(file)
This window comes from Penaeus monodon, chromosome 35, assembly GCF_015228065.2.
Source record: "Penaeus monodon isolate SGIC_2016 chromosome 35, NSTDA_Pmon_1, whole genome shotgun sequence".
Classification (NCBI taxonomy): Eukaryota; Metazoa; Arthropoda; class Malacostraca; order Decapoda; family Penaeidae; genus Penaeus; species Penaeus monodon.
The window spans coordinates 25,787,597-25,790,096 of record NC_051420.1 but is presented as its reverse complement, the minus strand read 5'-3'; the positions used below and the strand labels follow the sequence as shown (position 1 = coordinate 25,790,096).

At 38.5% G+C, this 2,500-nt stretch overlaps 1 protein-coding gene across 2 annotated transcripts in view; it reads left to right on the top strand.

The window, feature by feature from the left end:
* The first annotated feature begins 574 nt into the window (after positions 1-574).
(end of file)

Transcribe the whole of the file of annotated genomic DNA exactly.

This window comes from Penaeus monodon, chromosome 35, assembly GCF_015228065.2.
Source record: "Penaeus monodon isolate SGIC_2016 chromosome 35, NSTDA_Pmon_1, whole genome shotgun sequence".
Classification (NCBI taxonomy): Eukaryota; Metazoa; Arthropoda; class Malacostraca; order Decapoda; family Penaeidae; genus Penaeus; species Penaeus monodon.
The window spans coordinates 25,787,597-25,790,096 of record NC_051420.1 but is presented as its reverse complement, the minus strand read 5'-3'; the positions used below and the strand labels follow the sequence as shown (position 1 = coordinate 25,790,096).

At 38.5% G+C, this 2,500-nt stretch overlaps 1 protein-coding gene across 2 annotated transcripts in view; it reads left to right on the top strand.

The window, feature by feature from the left end:
* The first annotated feature begins 574 nt into the window (after positions 1-574).